//  build the path string...
      String buffer = "";
      Enumeration e = tagStack.elements();
      while( e.hasMoreElements()){
               buffer  = buffer + "/" + (String) e.nextElement();
      }
      return buffer;
   }
   public Vector getItems() {
           return items;
   }
   public String getCustomerName() {
         return customer;
   }
   public static void main( String[] argv ){
      System.out.println( "Example1:" );
      try {
         // Create SAX 2 parser...
         XMLReader xr = XMLReaderFactory.createXMLReader();
         // Set the ContentHandler...
         Example1 ex1 = new Example1();
         xr.setContentHandler( ex1 );
         System.out.println();
         System.out.println("Tag paths located:");
         // Parse the file...
         xr.parse( new InputSource(
               new FileReader( "Example1.xml" )) );
         System.out.println();
         System.out.println("Names located:");
         // Display Customer
         System.out.println( "Customer Name: " + ex1.getCustomerName() );
         // Display all item names to stdout...
         System.out.println( "Order Items: " );
         String itemName;
         Vector items = ex1.getItems();
         Enumeration e = items.elements();
         while( e.hasMoreElements()){
                   itemName = (String) e.nextElement();
            System.out.println( itemName );
         }
      }catch ( Exception e )  {
         e.printStackTrace();
      }
   }
}

Below you'll find sample data to use with our example:

<?xml version="1.0"?>
<CustomerOrder>
   <Customer>
      <Name> Customer X </Name>
      <Address> unknown  </Address>
   </Customer>
   <Items>
      <Item>
         <ProductCode> 098 </ProductCode>
         <Name> Item 1 </Name>
         <Price> 32.01 </Price>
      </Item>
      <Item>
         <ProductCode> 4093 </ProductCode>
         <Name> Item 2 </Name>
         <Price> 0.76 </Price>
      </Item>
      <Item>
         <ProductCode> 543 </ProductCode>
         <Name> Item 3 </Name>
         <Price> 1.42 </Price>
      </Item>
   </Items>
</CustomerOrder>

Running our example with the sample data yields the following output:

Example1:
Tag paths located:
path found: [/CustomerOrder]
path found: [/CustomerOrder/Customer]
path found: [/CustomerOrder/Customer/Name]
path found: [/CustomerOrder/Customer/Address]
path found: [/CustomerOrder/Items]
path found: [/CustomerOrder/Items/Item]
path found: [/CustomerOrder/Items/Item/ProductCode]
path found: [/CustomerOrder/Items/Item/Name]
path found: [/CustomerOrder/Items/Item/Price]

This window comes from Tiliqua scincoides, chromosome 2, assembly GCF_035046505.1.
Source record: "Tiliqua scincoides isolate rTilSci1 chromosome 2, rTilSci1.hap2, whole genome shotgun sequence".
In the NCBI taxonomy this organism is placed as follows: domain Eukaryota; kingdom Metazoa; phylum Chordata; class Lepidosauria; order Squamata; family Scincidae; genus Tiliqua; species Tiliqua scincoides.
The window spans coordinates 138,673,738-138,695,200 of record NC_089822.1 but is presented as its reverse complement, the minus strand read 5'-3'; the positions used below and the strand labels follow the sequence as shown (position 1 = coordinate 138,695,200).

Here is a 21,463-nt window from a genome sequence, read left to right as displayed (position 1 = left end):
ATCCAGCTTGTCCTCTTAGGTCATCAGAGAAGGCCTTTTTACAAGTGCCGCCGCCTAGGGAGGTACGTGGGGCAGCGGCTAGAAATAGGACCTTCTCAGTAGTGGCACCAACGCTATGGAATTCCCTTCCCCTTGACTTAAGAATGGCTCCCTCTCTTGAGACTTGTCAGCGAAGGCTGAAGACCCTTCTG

path found: [/CustomerOrder/Items/Item]
path found: [/CustomerOrder/Items/Item/ProductCode]
path found: [/CustomerOrder/Items/Item/Name]
path found: [/CustomerOrder/Items/Item/Price]
path found: [/CustomerOrder/Items/Item]
path found: [/CustomerOrder/Items/Item/ProductCode]
path found: [/CustomerOrder/Items/Item/Name]
path found: [/CustomerOrder/Items/Item/Price]
Names located:
Customer Name: Customer X
Order Items:
Item 1
Item 2
Item 3

You are here -- now do something

Now that you have an idea of where I'm going, what should we keep on the stack? Obviously, performing string operations to keep track of where you are during parsing proves inefficient. We also must tackle how to use the stack effectively. Even though I used a stack in the example, I didn't leverage it to control activating the collection of data at key locations during parsing. I simply referenced it as the name of you are here during parsing for every single start-tag SAX event.

Back to the question, what should we keep on the stack? Well, I just mentioned that we want to leverage the stack to help us activate the collection of data. So, maybe a good candidate for the contents of the stack is data collection actions. As those actions are sometimes just place holders, I've named them tag trackers.

Tag trackers are markers that represent positions within the XML document. To reflect the structure of the XML document, tag trackers have one parent and zero-to-many children. Starting with a root tag tracker, all other tag trackers are connected via a parent-child relationship. When a startElement SAX event occurs, the active tag tracker compares the tag name to the tag names that were associated with each of its children tag trackers when they were created. When a match is found, the active tag tracker places itself on the stack and makes the matching child tag tracker the new active tag tracker.. Later, when the child has finished processing SAX events, the parent will be popped back off of the stack and reestablished as the active tag tracker.

Not only do tag trackers mark positions within the XML document but also associate actions with positions within the XML document. That is where the navigational aspects and the data collection aspects coordinate. When a tag tracker activates, it will fire an associated event, indicating that a particular position in the XML document has been announced by the SAX API. Unlike SAX, the tag tracking network fires that event only when the full path has been reached, making the event fully specified and unambiguous.

Tag trackers work as a group in a tag tracker network to navigate an XML document. Programs that use a tag tracker network start by creating a root tag tracker node. Then they create child tag trackers and bind them to the root tag tracker for each possible XML tag that can occur in the root of the XML document. That process is repeated recursively for each child until all XML tags in which the program is interested have a tag tracker linked to the tag tracker network. That is continued for every level in the XML document that is to be mapped. In that way, a network is created.

Our next example simply demonstrates tag trackers and a stack to keep track of where we are during XML parsing:

1 2 3 4 Page
Recommended
Join the discussion
Be the first to comment on this article. Our Commenting Policies
See more